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US Journalism Is A Lot Less Objective, Finds RAND Analysis

Science 2.0 - Jun 05 2019 - 10:06
Many American journalists have dispatched any pretense of objectivity, according to a new think tank report.

https://www.rand.org/pubs/research_briefs/RB10059.html

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A Mesmerizing Double Shadow On Jupiter

Science 2.0 - Jun 05 2019 - 07:06
Last night I was absolutely mesmerized by observing the transit of Ganymede and Io, two of Jupiter's largest four moons, on Jupiter's disk. Along with them, their respective ink-black shadows slowly crossed the illuminated disk of the gas giant. The show lasted a few hours, and by observing it through a telescope I could see a three-dimensional view of the bodies, and appreciate the dynamics of that miniature planetary system. 

In this post I wish to explain to you, dear reader, just why the whole thing is so fascinating and fantabulous to see, in the hope that, should you have a chance to observe it yourself, you grab the occasion without considering the lack of sleep it entails. I am sure you will thank me later.

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How I Learned To Stop Thinking For Myself And Get To The Right Answer (part One)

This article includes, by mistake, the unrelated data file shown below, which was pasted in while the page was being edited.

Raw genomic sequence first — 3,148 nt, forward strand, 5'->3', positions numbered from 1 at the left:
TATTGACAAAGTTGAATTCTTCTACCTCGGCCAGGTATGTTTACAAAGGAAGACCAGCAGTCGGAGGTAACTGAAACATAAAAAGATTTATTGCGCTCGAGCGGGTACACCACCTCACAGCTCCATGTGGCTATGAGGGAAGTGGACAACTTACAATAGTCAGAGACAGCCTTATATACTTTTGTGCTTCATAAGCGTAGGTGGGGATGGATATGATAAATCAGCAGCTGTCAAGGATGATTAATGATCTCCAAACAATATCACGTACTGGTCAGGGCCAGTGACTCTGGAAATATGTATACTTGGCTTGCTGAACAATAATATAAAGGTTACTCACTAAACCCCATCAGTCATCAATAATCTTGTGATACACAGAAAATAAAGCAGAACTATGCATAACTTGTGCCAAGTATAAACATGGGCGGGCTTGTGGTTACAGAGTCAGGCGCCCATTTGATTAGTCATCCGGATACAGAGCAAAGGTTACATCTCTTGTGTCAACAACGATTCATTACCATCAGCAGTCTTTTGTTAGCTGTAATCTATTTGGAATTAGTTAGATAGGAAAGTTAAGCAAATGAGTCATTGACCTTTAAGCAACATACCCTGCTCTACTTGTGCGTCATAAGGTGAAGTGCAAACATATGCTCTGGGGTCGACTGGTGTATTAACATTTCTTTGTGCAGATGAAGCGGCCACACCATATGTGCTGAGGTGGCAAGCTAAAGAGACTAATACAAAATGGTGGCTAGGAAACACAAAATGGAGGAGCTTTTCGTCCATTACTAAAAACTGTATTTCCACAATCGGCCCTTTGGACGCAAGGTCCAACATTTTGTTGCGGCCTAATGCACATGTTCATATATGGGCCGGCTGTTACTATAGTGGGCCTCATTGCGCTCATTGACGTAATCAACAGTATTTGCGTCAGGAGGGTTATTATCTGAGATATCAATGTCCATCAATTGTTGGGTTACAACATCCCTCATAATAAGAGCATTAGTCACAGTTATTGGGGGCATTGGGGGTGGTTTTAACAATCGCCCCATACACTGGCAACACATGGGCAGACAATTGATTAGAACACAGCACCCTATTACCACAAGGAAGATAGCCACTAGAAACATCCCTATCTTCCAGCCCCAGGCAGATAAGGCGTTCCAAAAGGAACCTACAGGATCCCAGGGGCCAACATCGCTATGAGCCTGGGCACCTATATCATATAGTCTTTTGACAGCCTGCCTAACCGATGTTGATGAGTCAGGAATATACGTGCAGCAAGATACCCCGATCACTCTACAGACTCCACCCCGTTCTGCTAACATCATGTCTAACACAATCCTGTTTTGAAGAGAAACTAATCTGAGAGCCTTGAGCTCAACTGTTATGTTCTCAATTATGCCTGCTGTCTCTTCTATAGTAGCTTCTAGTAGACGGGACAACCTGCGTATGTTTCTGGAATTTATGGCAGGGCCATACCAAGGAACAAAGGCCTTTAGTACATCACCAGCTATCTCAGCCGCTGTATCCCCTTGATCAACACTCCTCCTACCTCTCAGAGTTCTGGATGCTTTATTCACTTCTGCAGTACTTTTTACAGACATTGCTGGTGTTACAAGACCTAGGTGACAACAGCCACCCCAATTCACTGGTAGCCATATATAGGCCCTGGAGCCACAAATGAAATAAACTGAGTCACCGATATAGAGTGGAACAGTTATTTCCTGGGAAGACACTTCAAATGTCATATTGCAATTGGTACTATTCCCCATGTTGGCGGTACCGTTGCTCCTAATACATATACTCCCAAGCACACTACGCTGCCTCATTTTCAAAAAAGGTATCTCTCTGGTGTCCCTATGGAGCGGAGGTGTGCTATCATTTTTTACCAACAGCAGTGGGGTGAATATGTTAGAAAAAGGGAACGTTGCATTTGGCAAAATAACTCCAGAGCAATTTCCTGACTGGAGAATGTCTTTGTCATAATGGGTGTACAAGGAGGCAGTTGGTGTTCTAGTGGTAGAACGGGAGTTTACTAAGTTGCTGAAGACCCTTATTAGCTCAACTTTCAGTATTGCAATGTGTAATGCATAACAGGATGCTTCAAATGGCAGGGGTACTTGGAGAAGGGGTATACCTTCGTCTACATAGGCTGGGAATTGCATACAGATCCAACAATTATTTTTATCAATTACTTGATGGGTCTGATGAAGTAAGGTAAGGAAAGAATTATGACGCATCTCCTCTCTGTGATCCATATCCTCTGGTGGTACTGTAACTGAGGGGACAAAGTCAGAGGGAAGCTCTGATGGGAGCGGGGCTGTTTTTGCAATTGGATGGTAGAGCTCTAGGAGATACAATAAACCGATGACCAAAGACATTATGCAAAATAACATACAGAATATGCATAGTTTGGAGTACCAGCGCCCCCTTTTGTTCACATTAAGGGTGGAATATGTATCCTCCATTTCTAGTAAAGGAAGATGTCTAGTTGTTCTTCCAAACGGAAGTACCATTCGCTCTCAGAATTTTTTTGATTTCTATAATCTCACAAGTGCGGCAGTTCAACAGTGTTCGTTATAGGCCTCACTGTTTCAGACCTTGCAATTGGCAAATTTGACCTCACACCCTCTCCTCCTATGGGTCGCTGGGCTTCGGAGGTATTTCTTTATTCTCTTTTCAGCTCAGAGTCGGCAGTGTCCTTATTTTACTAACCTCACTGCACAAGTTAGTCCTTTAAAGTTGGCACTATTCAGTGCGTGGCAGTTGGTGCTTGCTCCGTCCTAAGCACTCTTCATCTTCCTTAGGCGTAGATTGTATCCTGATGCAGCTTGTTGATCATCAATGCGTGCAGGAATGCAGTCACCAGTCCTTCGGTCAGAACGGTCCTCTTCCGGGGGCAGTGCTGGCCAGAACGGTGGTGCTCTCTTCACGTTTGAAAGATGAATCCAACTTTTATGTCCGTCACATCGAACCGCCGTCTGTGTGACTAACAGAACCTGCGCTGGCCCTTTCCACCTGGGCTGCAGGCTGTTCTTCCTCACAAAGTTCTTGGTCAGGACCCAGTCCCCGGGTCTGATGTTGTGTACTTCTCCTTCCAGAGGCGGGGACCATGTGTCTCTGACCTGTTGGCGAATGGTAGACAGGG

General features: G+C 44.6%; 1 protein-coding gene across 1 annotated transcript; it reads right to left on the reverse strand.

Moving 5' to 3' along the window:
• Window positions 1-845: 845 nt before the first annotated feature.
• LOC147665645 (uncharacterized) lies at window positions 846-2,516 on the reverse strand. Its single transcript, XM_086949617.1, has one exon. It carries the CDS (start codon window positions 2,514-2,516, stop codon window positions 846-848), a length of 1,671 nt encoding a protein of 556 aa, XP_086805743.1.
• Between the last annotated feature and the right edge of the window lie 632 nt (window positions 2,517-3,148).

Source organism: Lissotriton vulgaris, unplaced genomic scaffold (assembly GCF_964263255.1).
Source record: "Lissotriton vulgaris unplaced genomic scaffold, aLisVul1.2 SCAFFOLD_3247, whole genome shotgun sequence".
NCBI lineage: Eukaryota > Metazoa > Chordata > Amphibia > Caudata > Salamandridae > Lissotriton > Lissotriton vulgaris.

Science 2.0 - Jun 04 2019 - 19:06
On Applied Epistemic Helplessness


The often (always?) brilliant Scott Alexander has an essay that parallels the thesis of an essay I've been meaning to write for that last six years. It's the perfect topic to kick off this column which I've been meaning to get off the ground for the last six months, so here goes. The epistemological question he lays out was pivotal to me, setting me on a path to the range of topics and conclusions that I plan to tackle in this space.

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Eggs Are Bad For You

Science 2.0 - Jun 04 2019 - 17:06
A new look at data tracked the diets, health and lifestyle habits of nearly 30,000 adults across the country for as long as 31 years has concluded that the risk of heart disease and death increases with the number of eggs an individual consumes.